Seated in the vajra position, his hands in the dhyana (meditation) and bhumisparsha (calling Earth to witness) gestures, a small vajra sceptre placed in front of him, Akshobhya wears a striped robe with a copper-inlaid hem incised with a geometrical pattern.
Few Tibetan sculptures are made of silver or silver alloy. This one depicts him with a transparent sanghati decorated with a beaded hem.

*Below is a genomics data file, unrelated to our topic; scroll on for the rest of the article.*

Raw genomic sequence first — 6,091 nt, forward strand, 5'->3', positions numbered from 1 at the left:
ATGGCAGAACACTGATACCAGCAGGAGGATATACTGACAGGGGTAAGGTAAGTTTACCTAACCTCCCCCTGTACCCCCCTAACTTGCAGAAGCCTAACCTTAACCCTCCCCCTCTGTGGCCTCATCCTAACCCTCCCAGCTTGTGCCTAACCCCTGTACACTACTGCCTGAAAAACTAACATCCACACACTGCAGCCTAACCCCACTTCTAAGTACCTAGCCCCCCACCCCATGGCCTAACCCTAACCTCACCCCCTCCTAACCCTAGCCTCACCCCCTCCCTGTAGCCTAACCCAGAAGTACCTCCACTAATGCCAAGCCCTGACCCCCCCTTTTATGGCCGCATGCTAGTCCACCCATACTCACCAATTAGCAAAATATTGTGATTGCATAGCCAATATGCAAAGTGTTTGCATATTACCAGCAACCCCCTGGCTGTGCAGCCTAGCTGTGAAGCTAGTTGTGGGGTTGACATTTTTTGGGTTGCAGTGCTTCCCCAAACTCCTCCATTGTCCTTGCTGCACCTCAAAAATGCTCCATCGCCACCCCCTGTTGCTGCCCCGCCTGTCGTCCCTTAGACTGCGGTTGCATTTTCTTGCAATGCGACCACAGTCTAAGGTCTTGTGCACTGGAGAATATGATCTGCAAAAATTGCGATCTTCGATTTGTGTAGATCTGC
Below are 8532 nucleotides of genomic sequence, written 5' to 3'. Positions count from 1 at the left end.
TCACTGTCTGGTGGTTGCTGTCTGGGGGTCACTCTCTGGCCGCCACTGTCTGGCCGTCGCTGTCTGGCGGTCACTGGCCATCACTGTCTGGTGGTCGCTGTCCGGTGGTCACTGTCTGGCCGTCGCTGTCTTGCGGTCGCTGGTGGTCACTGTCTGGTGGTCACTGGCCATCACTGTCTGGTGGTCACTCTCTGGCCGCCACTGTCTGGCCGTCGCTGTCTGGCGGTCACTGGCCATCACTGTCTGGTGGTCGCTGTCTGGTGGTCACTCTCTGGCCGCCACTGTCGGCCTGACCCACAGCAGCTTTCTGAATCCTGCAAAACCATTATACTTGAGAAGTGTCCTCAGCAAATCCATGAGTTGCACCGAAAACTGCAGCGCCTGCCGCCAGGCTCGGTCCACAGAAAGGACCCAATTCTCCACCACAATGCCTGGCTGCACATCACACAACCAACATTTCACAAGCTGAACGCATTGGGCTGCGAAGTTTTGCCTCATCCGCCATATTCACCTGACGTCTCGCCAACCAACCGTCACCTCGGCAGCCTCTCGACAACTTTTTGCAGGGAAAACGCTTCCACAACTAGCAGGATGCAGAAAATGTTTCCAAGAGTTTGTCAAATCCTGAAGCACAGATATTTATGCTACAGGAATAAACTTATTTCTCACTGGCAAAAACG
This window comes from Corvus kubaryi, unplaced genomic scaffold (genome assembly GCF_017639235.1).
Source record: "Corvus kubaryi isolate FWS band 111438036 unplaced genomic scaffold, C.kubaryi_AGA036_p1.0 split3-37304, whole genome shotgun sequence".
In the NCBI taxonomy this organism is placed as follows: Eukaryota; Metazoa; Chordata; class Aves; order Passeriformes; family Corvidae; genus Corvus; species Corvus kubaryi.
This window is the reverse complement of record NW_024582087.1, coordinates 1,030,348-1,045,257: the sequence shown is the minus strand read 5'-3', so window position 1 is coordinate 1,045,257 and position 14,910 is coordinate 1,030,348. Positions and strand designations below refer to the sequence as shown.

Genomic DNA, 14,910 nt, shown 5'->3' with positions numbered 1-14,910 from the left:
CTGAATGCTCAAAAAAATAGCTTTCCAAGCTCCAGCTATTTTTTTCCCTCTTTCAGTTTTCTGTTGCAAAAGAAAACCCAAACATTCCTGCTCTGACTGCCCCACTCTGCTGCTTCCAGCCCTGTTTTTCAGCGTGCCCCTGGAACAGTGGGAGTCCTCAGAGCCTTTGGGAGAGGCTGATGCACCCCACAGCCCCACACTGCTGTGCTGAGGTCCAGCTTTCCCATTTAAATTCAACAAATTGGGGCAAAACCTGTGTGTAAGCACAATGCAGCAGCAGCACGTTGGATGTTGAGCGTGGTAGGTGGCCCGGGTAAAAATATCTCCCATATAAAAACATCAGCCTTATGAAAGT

When there is no vajra sceptre on the lotus base, the begging bowl in his left hand together with the absence of dharma wheels on the sole of his feet distinguish him from Shakyamuni.
We will notice how the above has both shoulders covered but half of the chest bare, and how the lower part of the robe is arranged under him like petals, two features typical of Chinese-style Tibetan sculptures from the 17th century circa.